In part one of this three-part series we covered the portion of turf management relating to soil care. In this second installment we will look at the importance of proper turf selection. We will also examine best practices to follow when planting and maintaining turf.
Choosing the Right Grass
Choosing the right grass is simple in some circumstances and complicated in others. For example, certain grasses are specifically used for surfaces like fairways and putting greens on golf courses. However, for an average outdoor park area there are many different grasses from which to pick. In fact, the selection continues to expand all the time. There are a few key points to consider when selecting the right grass for a particular area, such as:
- General Climate/Average Temperatures at Various Times of Year
- Common Weather Issues in the Area (Such as Heavy Rains or Dry Spells)
- Level of Foot Traffic Expected in the Area
- Desired Maintenance Level of the Area
Cool-Season GrassesAs the name suggest, cool-season grasses tend to grow well in cool environments. However, “cool” is the operative word. Even most cool-season grasses do not survive harsh Northern winters well. Nevertheless, a good cool-season grass works well in many situations during less harsh months. Each type of cool-season grass is a bit different from other types. Some are short. Some are tall. Certain varieties are suited to a lot of wear, while others are not. Examples of such grasses include:
- Fescues (Tall or Fine)
- Kentucky Bluegrass
Within the warm-season grasses, there are also many options from which to pick. Warm-season grasses often have dormant periods when cooler weather hits. However some have higher tolerances for cold than others. The warm-season grasses also come with other species-specific traits of which you need to be aware. For example, St. Augustine grass needs frequent insect infestation management. Other warm-season grasses to familiarize yourself with include:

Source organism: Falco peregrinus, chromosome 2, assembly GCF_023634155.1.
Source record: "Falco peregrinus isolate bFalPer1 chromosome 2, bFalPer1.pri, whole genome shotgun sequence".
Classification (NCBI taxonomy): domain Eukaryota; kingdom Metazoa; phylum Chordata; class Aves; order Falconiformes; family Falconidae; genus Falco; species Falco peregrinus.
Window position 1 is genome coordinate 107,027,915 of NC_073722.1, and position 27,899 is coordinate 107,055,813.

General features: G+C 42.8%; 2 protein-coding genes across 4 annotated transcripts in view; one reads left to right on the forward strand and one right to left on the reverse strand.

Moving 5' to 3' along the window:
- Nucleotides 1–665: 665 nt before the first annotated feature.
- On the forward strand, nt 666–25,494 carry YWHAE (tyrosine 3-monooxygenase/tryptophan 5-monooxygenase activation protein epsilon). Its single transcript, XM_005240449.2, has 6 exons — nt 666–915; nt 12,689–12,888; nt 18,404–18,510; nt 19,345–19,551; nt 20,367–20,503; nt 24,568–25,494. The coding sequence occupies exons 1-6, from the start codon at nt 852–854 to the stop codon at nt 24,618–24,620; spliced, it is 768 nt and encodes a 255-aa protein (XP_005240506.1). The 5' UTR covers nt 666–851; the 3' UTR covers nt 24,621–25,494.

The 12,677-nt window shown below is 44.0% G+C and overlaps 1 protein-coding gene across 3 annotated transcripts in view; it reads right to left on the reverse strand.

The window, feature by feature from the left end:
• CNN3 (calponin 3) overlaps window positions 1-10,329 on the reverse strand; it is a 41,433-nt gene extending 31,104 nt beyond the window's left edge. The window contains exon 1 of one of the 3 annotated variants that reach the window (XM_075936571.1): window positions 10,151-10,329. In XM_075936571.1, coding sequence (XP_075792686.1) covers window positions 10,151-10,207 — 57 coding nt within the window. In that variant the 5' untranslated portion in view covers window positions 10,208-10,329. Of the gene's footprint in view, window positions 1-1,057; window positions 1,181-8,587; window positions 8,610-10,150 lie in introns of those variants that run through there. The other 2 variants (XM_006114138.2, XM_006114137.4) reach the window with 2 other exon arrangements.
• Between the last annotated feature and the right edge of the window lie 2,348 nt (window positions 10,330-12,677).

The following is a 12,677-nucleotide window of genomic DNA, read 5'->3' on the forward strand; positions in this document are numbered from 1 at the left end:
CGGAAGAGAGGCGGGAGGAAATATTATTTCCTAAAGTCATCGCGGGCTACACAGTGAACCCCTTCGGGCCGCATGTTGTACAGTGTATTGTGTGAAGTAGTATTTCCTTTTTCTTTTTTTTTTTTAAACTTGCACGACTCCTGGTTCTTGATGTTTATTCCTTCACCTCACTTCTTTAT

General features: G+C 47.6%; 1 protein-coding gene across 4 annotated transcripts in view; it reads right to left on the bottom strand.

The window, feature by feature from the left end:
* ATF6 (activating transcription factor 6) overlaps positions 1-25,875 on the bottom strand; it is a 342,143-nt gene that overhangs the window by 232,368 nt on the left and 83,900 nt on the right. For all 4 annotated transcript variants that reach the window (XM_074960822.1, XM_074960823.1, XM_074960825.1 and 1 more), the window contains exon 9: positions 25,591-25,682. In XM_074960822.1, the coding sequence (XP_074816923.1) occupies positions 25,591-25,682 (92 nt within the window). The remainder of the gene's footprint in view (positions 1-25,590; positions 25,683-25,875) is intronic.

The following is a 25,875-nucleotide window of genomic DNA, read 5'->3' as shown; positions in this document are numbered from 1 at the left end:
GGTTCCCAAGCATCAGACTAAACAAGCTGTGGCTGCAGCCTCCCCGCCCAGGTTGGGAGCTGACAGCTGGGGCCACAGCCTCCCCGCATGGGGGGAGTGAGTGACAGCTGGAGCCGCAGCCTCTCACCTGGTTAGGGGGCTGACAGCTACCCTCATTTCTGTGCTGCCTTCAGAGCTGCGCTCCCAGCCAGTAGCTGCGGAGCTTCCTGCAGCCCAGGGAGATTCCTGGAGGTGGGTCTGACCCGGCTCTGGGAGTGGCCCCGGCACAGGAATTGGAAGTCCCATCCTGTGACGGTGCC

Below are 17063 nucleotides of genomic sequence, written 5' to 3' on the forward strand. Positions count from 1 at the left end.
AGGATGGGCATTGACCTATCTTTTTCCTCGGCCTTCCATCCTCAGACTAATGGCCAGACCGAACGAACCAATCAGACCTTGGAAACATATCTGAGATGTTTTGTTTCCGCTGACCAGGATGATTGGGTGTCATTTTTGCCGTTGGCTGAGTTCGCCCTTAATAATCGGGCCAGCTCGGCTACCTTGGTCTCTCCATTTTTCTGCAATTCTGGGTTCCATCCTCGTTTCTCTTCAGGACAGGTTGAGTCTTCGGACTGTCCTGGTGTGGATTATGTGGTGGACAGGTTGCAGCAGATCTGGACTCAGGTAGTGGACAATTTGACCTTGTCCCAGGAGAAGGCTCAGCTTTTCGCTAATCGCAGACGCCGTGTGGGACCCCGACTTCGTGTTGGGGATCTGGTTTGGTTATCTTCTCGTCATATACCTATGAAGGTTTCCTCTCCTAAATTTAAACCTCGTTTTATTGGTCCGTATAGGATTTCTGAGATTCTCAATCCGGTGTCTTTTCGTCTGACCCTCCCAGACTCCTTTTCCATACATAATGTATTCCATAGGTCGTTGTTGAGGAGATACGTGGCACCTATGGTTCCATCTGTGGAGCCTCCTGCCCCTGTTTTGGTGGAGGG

There are several ways to potentially plant grass. The most common is seeding. All cool-season grasses and some warm-season grasses can be planted that way. Seeded grasses all have different lengths of time they take to germinate after the ground has been seeded. Be aware of the germination rate of the grass you choose. When seeding is not an option, you may need to use vegetative propagation. That is the process of shredding turf and spreading it over an area. Grasses that grow using systems of underground stems known as rhizomes are often best planted in that way.
Entirely different planting methods are sometimes required for certain grass species. For example, you may need to lay plugs (small squares of up to three inches in diameter) of turf in certain areas with spaces between them. The chosen grass then gradually spreads to fill in the gaps. As a last resort, you may also be called upon to use the sodding method in some instances. Sodding is the process of applying fully mature turf with a roller. That expensive method is typically used when time is of the essence and budgets allow.
Obviously, planted turf is something you and your team have to maintain on a regular basis. However, the scope of that maintenance depends on the turf type. The soil may need annual aeration or frequent mowing. It may also require the installation of a timed irrigation system or the implementation of frequent pest control treatments. For all of those reasons and more, it is important to always have a good understanding of the turf you plan to use before you ever start to plant it.